Transfiguration. The shining face of the Transfiguration is ascribed to Tutankhamun on one of the objects found in his tomb. A royal scepter, used in connection with offerings, bears this text: "The Beautiful God, beloved, dazzling of face like the Aten when it shines . . . Tutankhamun."
The Crown of Thorns. The tomb contained fruits and seeds of Christ-thorn, a tree like a hawthorn, native to Ancient Egypt, used for food, medicine and timber, and also believed to have had religious significance. It is said to have been used for Christ's crown of thorns: "And the soldiers platted a crown of thorns, and put it on his head . . ." (John 19:2).
The Three Wise Men. Evidence discovered elsewhere in the Valley of the Kings throws light on the story found in Matthew about the three wise men who came from foreign countries to offer presents as well as pay homage to the newborn king. This is a story of Egyptian origin. During the time of the Empire, when Egypt had control over most of western Asia as well as Nubia and part of northern Sudan, such visits and gifts were common.
A box, found in a room to the north of the tomb of Horemheb in the Valley of the Kings, contained several pieces of gold leaf bearing the names of Tutankhamun and Aye, clues that eventually contributed to discovery of the young king's tomb as well as pointing to the source of the story of the three wise men. One of these pieces of gold leaf had the two royal cartouches of Aye on the left side, faced on the right side by three foreigners whose arms are raised in a position of adoration toward the king's names.
"The first has a large beard and thick hair falling on the neck; his garment is ornamented with dotted designs forming circles above and squares below; the cape and broad girdle are also decorated," wrote Gaston Maspero and George Daressy in their book The Tombs of Haramhabi and Toutankhamanou. "This is the typical type of the Syrian from the Mediterranean coasts. The second has the hair arranged in tiers and surmounted by a feather, the collar fits closely to the neck, the scarf crosses the breast, and the robe falls in straight folds. He is undoubtedly a negro of the Sudan. The third wears a pointed beard; in his flowing hair are fixed two plumes; a large cloak envelops the body, leaving the limbs bare. It is in this way that, in the tombs of the kings and other ethnological pictures, are represented the ... white-skinned races of the North, Libyans of Marmrica and inhabitants of the Mediterranean islands. Here, then, is a representation of the three biblical races, Shem, Ham and Japhet"—and the source of the story of the three wise men, who represented different peoples of the ancient known world.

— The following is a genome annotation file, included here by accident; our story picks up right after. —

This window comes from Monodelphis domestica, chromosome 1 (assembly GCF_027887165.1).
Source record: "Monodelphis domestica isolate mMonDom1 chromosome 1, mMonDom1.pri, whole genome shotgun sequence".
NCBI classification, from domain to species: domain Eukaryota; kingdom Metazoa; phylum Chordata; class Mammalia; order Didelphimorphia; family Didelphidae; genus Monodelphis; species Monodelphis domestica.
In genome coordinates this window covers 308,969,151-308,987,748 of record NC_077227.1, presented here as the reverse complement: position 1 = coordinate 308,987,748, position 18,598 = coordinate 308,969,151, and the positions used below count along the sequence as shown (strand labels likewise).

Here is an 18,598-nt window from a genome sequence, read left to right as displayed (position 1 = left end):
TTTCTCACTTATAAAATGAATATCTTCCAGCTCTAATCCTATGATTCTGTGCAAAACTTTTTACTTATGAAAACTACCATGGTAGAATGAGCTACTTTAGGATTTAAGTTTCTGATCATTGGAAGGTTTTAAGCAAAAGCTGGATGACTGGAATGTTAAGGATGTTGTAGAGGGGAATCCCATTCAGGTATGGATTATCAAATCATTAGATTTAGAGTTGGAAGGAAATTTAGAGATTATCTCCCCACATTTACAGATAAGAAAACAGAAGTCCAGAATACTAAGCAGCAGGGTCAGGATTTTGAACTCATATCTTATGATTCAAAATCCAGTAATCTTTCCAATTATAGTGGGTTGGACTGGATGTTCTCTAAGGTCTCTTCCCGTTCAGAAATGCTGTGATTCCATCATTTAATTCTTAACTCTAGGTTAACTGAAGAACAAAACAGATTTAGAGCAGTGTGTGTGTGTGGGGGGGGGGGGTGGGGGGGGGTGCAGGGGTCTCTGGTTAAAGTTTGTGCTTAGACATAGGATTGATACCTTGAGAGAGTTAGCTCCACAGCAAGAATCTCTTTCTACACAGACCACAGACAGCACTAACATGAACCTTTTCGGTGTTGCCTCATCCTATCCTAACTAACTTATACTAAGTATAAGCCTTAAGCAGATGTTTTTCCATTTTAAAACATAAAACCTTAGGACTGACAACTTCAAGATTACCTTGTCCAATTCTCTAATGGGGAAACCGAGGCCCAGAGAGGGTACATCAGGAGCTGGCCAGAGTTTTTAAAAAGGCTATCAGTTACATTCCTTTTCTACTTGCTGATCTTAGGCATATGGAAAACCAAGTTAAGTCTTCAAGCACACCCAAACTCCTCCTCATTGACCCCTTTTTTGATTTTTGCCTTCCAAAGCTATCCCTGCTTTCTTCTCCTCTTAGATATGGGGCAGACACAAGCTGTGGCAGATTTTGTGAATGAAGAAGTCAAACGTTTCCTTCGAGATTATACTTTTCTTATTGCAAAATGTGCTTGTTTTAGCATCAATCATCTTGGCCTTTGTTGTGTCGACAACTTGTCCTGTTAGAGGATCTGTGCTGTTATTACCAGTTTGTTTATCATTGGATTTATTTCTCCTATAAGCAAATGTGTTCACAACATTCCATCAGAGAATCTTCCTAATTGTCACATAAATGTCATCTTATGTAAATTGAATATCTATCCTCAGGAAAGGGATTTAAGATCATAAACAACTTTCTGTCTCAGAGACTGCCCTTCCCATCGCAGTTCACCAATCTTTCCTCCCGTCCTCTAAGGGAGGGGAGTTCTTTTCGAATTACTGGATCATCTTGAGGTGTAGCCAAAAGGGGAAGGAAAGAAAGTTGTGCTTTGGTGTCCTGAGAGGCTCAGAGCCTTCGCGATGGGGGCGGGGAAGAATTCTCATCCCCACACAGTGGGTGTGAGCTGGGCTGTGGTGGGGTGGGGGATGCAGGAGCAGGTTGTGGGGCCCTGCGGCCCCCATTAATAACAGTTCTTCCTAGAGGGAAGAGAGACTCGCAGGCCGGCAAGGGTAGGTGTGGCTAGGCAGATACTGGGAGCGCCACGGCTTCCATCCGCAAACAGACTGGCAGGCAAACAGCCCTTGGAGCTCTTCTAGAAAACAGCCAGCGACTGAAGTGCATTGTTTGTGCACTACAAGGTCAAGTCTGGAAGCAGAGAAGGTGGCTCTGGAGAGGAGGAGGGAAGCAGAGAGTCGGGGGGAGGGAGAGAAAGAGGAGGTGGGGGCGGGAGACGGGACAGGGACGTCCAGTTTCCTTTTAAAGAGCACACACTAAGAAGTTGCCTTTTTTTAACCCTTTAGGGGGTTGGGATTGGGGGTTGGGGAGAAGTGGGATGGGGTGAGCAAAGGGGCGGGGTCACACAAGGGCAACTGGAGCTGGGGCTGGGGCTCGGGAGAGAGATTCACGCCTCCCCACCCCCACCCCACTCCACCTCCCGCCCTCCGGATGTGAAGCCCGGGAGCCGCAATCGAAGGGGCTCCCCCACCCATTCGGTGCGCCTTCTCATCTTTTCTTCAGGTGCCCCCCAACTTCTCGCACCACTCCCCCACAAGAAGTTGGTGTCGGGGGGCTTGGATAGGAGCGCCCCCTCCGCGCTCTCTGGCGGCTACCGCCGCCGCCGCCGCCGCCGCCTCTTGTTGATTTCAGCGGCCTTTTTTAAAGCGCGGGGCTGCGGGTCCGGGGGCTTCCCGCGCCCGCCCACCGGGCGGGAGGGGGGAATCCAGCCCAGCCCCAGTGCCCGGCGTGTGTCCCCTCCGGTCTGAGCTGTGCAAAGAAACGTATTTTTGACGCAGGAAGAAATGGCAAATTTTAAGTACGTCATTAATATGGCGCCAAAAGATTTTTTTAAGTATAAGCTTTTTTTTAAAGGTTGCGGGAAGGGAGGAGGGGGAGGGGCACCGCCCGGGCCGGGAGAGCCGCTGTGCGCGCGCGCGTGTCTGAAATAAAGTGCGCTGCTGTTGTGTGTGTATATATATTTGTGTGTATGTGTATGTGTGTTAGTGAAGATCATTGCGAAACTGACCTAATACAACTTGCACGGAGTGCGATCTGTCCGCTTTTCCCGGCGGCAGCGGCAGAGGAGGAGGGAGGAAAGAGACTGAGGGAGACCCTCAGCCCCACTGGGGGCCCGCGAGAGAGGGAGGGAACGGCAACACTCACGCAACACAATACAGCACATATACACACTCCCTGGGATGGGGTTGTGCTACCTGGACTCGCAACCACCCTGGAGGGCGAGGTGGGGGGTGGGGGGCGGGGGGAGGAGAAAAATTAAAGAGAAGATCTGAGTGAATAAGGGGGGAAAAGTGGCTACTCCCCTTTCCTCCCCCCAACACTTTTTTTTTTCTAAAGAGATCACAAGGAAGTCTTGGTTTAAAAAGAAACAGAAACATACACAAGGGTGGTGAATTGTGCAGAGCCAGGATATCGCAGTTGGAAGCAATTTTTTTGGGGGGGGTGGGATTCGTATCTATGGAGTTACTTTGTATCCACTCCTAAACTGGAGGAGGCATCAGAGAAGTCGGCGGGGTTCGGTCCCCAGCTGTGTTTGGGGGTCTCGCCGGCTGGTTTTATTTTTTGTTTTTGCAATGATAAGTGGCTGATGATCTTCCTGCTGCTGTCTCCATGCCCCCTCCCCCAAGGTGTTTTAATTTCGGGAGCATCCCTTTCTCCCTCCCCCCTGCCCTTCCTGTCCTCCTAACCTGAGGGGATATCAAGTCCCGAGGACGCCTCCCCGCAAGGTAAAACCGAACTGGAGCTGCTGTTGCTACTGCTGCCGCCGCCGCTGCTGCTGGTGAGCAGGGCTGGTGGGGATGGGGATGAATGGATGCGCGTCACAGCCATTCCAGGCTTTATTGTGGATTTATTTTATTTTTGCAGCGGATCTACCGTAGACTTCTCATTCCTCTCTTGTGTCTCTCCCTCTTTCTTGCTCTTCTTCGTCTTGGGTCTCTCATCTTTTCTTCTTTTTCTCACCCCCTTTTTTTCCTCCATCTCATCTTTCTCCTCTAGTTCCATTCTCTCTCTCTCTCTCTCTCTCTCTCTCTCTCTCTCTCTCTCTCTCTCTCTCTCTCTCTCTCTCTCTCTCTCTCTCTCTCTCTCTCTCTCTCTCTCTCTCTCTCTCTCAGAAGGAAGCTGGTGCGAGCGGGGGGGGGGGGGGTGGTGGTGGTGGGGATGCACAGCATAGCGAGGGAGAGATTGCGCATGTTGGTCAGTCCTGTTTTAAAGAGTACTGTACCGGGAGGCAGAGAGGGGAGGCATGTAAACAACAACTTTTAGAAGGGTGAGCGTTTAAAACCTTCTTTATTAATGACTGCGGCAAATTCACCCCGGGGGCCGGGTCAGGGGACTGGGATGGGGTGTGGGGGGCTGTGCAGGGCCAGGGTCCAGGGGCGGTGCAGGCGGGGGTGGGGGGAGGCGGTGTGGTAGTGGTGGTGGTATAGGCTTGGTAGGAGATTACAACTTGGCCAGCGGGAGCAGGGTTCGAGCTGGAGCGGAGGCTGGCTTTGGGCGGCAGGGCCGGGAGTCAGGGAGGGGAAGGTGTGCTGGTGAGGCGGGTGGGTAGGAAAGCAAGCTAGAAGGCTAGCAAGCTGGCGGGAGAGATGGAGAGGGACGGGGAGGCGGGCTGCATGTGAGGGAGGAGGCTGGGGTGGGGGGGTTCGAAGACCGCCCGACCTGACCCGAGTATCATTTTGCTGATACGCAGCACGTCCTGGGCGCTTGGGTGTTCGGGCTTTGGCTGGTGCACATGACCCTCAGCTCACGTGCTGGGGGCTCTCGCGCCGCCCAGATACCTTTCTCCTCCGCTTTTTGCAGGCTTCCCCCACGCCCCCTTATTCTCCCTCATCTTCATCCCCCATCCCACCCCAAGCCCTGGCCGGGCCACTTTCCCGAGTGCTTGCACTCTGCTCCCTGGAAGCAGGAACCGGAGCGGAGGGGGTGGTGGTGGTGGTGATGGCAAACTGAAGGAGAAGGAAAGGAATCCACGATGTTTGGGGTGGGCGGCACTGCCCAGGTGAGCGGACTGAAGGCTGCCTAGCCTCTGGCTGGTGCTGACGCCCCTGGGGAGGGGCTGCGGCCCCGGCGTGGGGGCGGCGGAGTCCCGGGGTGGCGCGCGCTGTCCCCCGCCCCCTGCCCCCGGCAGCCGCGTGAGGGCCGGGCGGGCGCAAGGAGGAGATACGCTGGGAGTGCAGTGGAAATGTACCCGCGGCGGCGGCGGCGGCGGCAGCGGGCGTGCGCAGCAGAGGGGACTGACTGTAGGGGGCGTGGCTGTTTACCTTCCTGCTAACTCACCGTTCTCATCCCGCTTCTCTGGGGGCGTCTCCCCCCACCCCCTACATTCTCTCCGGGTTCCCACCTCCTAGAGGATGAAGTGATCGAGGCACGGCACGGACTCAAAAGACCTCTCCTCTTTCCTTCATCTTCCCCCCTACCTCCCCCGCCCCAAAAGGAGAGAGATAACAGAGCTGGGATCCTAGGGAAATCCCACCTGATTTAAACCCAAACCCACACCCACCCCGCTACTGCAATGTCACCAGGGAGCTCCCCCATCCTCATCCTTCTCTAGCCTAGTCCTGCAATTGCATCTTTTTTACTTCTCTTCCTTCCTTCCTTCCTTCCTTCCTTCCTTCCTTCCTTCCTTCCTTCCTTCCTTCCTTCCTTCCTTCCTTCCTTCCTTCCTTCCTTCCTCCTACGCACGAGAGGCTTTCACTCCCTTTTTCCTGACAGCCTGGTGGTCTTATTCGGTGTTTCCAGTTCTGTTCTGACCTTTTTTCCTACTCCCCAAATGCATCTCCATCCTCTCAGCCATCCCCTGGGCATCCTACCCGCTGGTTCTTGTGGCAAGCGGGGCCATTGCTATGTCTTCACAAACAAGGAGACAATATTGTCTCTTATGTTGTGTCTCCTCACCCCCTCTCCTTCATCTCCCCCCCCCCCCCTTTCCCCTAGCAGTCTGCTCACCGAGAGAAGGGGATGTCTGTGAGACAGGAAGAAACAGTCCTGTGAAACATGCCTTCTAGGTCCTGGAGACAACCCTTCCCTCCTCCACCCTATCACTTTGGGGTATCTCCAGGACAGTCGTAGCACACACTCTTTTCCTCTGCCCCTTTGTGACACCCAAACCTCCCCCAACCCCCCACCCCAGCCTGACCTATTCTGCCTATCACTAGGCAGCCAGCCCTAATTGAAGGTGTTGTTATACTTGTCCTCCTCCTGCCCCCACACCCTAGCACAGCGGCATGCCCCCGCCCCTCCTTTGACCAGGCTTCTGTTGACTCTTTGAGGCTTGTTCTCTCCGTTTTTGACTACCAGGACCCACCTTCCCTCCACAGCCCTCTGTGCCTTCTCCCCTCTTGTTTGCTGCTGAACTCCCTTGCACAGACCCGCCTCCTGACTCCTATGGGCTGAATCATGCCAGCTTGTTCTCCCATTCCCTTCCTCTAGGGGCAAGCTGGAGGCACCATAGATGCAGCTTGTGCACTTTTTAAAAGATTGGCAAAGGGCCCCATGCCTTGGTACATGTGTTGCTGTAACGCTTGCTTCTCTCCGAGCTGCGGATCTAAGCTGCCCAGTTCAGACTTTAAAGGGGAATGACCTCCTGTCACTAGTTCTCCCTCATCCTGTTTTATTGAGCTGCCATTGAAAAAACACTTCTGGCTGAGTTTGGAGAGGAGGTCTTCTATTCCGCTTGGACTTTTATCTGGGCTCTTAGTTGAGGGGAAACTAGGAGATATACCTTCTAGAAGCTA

Although the Glory of Christ appeared to his disciples in the early part of the first century A.D., historical Jesus had lived and died 14 centuries earlier. Up to the sixteenth century A.D., when the Old Testament books were translated from the Masoretic Hebrew text into modern European languages, Jesus was the name of the prophet who succeeded Moses as leader of the Israelites in Egypt. Since the sixteenth century we started to have two names, Jesus and Joshua, which confused people into the belief that they
154 Christ the King were two different characters. All those who spoke of Jesus in the early history of the Church recognized in this name only one person, who (according to John 1:45) was the name "of whom Moses in the law, and the prophets, did write." As this Jesus of history was put to death at the foot of Mount Sinai, at the same position as the present monastery of St. Catherine, his followers kept his memory alive over the centuries, awaiting his return. And he did return when he appeared in his glory to his disciples in Egypt and Palestine in the early years of the first century a.d.
Tutankhamun's tomb was discovered, with his body inside his coffin, about 2,000 years after the appearance of Christ. Like him, he was killed at the foot of Mount Sinai when he attempted to reconcile those who believed in one God without an image and those who needed an image to mediate between them and the unseen deity. He was accused of being a deceiver who tried to turn the Israelites to worshipping other gods and was hanged on a tree (according to ancient Israelite law) by Panehesy, the high priest of Akhenaten.